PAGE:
Today is Pentecost Sunday. On this day the Church celebrates the coming of the Holy Spirit. And in one of today’s possible gospel readings (John 20:19–23), Jesus associates the coming of the Holy Spirit with our peace and with the forgiveness of our sins

Our Lord speaks of peace two times in this gospel: “Peace be with you.” Jesus says to the disciples: “‘Peace be with you. As the Father has sent me, so I send you.’ And when he had said this, he breathed on them and said to them, ‘Receive the Holy Spirit. Whose sins you forgive are forgiven them, and whose sins you retain are retained.’” 

The Catechism of the Catholic Church teaches that “‘God is Love’ and love is his first gift, containing all others. ‘God’s love has been poured into our hearts through the Holy Spirit who has been given to us’” (no. 733). God is love. Sin is the opposite of love. Sin harms the human person and frustrates the human yearning for peace. God does not abandon sinners, however. The Holy Spirit—the spirit of peace (Romans 8:6)—imparts love, mercy, and peace to repentant sinners. 

The reason why the Holy Spirit is the spirit of peace is because the Holy Spirit is the very love of God himself—the loving relation of the Father to the Son, and of the Son to the Father. There is no dissension within God. The Trinitarian Persons—the Father, the Son, and the Holy Spirit—are not at odds with each other. They suffer no discord. They are essentially unified in love. God is supremely peaceful.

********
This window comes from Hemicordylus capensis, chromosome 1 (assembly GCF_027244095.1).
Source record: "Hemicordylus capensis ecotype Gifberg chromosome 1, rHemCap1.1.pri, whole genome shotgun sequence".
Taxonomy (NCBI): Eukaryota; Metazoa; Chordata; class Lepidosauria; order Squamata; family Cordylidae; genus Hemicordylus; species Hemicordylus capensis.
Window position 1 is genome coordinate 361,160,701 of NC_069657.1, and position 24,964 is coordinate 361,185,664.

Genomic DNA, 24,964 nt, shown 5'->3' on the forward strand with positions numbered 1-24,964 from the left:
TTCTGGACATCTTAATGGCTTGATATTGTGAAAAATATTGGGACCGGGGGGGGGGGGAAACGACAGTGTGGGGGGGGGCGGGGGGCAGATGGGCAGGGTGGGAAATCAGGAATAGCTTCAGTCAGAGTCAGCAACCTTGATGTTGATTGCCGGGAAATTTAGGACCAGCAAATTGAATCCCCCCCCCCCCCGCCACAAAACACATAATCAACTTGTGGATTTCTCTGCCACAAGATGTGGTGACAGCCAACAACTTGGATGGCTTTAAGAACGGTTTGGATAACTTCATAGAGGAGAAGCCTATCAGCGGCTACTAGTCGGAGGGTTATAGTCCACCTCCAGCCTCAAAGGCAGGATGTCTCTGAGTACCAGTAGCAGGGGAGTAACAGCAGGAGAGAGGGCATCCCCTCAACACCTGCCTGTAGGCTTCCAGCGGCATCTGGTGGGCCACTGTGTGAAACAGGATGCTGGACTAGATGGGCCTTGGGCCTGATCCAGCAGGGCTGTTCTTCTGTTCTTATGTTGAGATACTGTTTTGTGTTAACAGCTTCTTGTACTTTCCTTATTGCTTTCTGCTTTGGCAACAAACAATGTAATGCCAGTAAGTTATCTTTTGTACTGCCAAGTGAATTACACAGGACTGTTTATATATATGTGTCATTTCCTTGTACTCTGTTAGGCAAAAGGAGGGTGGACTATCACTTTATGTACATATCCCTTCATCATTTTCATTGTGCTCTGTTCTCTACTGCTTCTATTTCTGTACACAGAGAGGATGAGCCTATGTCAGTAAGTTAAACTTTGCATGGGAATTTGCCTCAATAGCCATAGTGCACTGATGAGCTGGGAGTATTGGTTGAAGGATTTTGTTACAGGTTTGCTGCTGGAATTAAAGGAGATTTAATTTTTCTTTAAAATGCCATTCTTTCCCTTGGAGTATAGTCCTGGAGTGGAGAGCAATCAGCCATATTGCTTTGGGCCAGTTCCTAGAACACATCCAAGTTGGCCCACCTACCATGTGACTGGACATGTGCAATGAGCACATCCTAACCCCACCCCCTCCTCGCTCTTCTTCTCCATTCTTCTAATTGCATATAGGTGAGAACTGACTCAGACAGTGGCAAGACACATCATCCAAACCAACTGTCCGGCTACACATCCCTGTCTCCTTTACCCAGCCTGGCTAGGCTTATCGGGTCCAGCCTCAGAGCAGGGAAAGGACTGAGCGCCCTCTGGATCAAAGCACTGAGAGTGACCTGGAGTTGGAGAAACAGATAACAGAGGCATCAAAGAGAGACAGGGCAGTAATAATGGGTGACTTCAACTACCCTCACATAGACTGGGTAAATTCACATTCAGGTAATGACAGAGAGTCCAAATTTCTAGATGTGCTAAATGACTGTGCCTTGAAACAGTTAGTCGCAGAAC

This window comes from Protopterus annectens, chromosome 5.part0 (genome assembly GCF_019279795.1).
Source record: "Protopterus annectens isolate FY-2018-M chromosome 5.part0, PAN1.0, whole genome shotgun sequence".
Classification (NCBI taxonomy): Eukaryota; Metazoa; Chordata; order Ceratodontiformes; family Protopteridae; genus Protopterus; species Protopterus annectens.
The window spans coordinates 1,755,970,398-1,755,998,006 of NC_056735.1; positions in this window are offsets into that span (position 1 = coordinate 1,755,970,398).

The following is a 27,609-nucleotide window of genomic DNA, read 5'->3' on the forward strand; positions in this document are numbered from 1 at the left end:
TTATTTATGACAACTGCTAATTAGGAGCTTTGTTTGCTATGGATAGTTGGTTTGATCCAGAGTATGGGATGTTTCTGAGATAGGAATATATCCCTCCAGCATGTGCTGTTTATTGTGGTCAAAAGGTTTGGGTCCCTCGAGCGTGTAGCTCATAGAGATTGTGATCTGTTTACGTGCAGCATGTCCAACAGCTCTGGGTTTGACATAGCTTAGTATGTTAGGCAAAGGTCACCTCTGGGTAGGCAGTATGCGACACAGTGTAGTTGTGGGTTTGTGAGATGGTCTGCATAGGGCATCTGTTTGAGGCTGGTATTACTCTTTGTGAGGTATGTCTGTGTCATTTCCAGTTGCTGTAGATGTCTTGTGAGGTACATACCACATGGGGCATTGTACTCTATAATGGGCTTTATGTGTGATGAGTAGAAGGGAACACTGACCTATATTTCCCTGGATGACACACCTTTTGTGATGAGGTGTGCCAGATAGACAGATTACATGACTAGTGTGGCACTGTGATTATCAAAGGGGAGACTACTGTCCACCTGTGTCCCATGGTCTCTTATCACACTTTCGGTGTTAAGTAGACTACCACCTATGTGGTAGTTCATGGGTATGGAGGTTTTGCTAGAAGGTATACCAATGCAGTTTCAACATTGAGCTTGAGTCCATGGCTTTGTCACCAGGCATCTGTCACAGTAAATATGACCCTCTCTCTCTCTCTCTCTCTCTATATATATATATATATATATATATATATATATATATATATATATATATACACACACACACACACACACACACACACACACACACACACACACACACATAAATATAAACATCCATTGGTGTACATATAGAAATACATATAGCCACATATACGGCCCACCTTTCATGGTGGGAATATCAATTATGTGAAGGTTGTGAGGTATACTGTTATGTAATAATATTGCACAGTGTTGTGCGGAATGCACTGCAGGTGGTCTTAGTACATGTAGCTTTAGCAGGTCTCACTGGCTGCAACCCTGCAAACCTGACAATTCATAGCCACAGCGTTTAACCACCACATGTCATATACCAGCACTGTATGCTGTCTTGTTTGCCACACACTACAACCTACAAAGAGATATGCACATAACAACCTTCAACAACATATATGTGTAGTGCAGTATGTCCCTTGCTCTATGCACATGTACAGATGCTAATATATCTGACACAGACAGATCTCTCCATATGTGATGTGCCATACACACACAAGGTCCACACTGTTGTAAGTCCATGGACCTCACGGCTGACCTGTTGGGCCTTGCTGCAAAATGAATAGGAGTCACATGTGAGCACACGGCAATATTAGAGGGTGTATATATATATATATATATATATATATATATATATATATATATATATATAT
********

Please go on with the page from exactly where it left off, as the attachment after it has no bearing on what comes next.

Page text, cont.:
Sadly, peace does not characterize the contemporary world. Many of us suffer from profound unease and deep-seated dissension—both internally and externally. Unrest characterizes the modern human person. This unfortunate phenomenon ultimately bespeaks the absence of real love. Those deprived of true love do not possess authentic peace. Why? Peace is only possible if there is proper and secure order among persons. And only those who love and are loved in an indissoluble way experience such ordered security. 

Love has a very specific meaning and character. Love is proper order and relation in the good. When there is no real good shared among persons, there is no true love. And when there is no true love, there is no authentic peace. Without love, we are alone—radically isolated. Totally devoid of peace.

If there is anyone reading these words suffering the profound absence of peace, they can take consolation in this truth: God does not leave us to wallow in our misery. Jesus Christ came to earth—he lived, he suffered, he died, he rose again, and he sent the Holy Spirit in order to give us the loving peace for which we all inherently yearn. 

Because Jesus came to earth, and because he sent the Holy Spirit, we can truly receive the forgiveness of our sins. True peace. God always restores us to the order of love through the sacrament of confession. In this sacrament, God truly grants us—in the Holy Spirit—“pardon and peace.”